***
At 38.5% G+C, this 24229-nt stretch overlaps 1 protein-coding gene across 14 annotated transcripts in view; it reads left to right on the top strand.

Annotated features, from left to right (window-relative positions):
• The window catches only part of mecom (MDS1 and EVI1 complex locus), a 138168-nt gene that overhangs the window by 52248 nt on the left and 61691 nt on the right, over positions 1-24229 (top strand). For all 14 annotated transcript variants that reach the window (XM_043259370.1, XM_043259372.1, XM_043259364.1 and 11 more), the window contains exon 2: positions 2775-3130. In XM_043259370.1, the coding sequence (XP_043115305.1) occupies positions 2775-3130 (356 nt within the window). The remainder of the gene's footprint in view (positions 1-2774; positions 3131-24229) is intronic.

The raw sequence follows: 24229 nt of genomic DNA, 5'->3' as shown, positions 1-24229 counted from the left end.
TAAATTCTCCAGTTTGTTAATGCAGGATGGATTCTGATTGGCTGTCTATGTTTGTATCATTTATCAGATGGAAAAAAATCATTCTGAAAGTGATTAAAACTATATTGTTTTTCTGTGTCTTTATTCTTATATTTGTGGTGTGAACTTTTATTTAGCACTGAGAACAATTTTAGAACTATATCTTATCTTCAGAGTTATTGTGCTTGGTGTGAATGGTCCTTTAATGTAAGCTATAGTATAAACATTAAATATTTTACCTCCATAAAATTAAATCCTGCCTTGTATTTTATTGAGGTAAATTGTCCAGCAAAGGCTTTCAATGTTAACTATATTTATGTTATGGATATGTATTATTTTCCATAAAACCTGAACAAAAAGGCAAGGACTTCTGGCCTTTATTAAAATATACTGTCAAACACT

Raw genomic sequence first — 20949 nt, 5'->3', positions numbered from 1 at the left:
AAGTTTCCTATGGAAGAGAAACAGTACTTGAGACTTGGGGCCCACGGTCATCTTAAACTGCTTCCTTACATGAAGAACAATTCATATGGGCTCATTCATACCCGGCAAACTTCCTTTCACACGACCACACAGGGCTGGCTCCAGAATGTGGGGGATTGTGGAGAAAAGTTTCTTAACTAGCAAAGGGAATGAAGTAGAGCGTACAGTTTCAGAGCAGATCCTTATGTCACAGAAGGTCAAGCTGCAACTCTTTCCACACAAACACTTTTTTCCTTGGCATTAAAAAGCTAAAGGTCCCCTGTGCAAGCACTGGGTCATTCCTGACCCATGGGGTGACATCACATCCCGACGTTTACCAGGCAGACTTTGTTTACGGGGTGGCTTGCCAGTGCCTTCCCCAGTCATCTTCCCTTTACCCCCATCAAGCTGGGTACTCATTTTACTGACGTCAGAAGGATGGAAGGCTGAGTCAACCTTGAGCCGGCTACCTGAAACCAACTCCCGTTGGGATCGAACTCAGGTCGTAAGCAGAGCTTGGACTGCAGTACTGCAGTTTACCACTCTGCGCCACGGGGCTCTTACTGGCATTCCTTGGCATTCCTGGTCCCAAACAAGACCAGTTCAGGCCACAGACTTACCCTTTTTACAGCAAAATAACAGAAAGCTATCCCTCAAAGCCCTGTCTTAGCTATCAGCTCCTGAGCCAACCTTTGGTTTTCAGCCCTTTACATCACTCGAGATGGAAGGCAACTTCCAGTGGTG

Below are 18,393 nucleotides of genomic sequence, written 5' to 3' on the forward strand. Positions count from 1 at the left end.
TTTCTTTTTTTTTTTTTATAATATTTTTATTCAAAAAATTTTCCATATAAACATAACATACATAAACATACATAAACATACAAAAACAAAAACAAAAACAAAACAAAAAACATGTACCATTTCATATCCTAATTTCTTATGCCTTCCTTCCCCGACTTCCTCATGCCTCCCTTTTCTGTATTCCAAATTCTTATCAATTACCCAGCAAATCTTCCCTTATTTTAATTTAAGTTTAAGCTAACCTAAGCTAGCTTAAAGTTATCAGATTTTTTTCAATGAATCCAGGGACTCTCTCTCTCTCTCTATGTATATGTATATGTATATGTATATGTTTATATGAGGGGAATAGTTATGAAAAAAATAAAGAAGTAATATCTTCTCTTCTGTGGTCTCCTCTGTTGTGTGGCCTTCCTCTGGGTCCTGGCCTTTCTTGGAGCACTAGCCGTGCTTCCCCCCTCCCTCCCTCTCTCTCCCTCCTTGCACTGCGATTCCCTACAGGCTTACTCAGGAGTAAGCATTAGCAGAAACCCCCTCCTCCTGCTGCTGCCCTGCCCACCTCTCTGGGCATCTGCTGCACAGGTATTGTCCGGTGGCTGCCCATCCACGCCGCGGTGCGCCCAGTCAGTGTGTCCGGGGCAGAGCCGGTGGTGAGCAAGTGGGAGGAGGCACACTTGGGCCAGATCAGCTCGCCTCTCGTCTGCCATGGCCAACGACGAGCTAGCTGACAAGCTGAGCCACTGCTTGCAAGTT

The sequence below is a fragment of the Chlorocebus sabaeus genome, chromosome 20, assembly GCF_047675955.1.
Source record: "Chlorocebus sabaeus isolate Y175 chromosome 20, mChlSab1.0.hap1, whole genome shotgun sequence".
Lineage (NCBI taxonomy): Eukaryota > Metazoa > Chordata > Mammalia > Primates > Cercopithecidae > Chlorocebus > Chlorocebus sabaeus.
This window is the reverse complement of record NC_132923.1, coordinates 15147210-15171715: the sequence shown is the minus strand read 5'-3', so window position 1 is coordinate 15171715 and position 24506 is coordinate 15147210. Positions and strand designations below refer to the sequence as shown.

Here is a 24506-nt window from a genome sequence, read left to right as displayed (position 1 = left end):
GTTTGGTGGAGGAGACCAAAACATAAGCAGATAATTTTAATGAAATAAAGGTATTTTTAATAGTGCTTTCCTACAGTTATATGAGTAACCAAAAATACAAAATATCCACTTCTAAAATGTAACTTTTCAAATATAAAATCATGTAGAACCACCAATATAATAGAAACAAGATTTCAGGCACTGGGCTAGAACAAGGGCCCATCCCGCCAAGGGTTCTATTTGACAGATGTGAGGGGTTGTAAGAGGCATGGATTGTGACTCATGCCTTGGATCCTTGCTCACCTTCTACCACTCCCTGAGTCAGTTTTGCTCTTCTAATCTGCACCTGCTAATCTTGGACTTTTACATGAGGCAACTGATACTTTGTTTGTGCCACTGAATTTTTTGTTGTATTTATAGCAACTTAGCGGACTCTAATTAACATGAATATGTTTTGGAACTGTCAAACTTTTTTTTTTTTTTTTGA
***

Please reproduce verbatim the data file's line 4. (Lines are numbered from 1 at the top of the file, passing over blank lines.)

The raw sequence follows: 24229 nt of genomic DNA, 5'->3' as shown, positions 1-24229 counted from the left end.